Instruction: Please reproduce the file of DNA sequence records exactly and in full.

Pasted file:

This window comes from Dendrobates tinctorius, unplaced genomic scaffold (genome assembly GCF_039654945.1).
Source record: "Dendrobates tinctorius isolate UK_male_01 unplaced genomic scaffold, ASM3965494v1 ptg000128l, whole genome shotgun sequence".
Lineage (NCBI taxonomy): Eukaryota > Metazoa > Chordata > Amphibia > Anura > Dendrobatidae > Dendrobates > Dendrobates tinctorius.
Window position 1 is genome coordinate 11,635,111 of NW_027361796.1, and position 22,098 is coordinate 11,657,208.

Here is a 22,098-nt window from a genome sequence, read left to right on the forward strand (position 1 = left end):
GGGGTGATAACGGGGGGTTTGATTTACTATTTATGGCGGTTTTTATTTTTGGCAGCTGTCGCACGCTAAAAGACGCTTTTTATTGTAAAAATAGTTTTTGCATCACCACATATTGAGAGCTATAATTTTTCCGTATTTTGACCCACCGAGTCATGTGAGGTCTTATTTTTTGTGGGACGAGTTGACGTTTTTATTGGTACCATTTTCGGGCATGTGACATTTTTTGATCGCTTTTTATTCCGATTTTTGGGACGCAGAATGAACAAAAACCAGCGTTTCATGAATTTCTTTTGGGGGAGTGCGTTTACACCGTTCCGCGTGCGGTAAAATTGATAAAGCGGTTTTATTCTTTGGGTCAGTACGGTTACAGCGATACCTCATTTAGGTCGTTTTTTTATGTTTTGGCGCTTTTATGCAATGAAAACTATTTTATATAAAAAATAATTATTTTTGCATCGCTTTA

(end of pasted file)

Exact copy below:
This window comes from Dendrobates tinctorius, unplaced genomic scaffold (genome assembly GCF_039654945.1).
Source record: "Dendrobates tinctorius isolate UK_male_01 unplaced genomic scaffold, ASM3965494v1 ptg000128l, whole genome shotgun sequence".
Lineage (NCBI taxonomy): Eukaryota > Metazoa > Chordata > Amphibia > Anura > Dendrobatidae > Dendrobates > Dendrobates tinctorius.
Window position 1 is genome coordinate 11,635,111 of NW_027361796.1, and position 22,098 is coordinate 11,657,208.

Here is a 22,098-nt window from a genome sequence, read left to right on the forward strand (position 1 = left end):
GGGGTGATAACGGGGGGTTTGATTTACTATTTATGGCGGTTTTTATTTTTGGCAGCTGTCGCACGCTAAAAGACGCTTTTTATTGTAAAAATAGTTTTTGCATCACCACATATTGAGAGCTATAATTTTTCCGTATTTTGACCCACCGAGTCATGTGAGGTCTTATTTTTTGTGGGACGAGTTGACGTTTTTATTGGTACCATTTTCGGGCATGTGACATTTTTTGATCGCTTTTTATTCCGATTTTTGGGACGCAGAATGAACAAAAACCAGCGTTTCATGAATTTCTTTTGGGGGAGTGCGTTTACACCGTTCCGCGTGCGGTAAAATTGATAAAGCGGTTTTATTCTTTGGGTCAGTACGGTTACAGCGATACCTCATTTAGGTCGTTTTTTTATGTTTTGGCGCTTTTATGCAATGAAAACTATTTTATATAAAAAATAATTATTTTTGCATCGCTTTA